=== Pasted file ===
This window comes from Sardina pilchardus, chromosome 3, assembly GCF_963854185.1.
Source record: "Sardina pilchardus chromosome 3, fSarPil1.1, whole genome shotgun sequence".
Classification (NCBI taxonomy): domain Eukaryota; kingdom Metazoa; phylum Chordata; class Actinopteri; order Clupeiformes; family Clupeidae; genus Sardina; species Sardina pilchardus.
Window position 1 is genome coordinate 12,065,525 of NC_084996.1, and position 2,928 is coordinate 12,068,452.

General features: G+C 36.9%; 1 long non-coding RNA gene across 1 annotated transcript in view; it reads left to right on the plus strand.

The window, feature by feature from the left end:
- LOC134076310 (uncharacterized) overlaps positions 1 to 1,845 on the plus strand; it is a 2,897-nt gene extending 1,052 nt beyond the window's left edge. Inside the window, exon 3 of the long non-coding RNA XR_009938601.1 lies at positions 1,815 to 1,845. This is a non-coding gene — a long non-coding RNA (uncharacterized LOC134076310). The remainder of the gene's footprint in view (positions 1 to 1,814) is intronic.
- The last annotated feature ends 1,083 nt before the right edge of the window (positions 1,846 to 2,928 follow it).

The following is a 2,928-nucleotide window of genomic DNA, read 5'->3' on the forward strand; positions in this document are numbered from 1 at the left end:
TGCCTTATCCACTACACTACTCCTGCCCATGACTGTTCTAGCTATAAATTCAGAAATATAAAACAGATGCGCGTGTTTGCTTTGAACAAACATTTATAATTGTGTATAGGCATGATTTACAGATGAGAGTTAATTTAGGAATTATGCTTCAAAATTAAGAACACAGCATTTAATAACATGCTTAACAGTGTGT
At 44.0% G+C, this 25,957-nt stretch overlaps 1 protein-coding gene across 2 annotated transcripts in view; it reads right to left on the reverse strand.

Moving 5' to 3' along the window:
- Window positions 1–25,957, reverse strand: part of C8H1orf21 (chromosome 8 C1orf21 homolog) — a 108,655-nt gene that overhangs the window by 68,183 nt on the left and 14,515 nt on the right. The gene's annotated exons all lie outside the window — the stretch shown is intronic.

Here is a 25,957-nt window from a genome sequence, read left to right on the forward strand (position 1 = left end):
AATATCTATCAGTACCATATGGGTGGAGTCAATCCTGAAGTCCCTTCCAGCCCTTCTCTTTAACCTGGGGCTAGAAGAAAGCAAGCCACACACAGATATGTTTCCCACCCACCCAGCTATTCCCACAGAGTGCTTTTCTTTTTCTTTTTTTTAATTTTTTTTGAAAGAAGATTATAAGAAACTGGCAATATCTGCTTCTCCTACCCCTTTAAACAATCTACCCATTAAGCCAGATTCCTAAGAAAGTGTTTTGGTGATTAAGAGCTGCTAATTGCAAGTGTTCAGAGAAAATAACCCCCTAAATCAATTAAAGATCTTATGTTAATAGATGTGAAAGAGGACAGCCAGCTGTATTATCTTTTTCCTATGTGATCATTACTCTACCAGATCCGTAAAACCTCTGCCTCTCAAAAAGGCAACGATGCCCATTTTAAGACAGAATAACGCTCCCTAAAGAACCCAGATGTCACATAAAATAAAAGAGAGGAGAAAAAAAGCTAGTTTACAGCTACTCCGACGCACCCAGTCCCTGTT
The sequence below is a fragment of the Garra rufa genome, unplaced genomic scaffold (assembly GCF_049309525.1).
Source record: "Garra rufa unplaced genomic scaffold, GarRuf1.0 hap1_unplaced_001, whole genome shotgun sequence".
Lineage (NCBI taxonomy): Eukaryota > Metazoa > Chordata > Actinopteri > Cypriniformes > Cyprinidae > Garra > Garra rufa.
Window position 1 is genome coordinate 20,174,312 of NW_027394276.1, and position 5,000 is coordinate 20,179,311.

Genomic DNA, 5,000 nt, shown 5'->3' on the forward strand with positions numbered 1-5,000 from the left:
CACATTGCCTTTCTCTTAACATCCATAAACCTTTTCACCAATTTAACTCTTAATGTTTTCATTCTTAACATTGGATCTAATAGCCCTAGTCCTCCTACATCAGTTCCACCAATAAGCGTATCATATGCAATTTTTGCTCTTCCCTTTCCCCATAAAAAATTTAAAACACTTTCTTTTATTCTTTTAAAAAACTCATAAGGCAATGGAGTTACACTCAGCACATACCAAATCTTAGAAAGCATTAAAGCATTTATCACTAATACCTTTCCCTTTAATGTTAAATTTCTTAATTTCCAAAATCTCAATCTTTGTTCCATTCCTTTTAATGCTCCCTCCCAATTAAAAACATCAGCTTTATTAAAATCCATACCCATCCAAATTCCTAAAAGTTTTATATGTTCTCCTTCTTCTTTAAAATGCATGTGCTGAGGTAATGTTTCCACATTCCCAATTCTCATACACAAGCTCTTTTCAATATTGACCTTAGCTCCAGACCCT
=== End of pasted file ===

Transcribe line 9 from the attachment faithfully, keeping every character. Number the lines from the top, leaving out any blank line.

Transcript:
The following is a 2,928-nucleotide window of genomic DNA, read 5'->3' on the forward strand; positions in this document are numbered from 1 at the left end: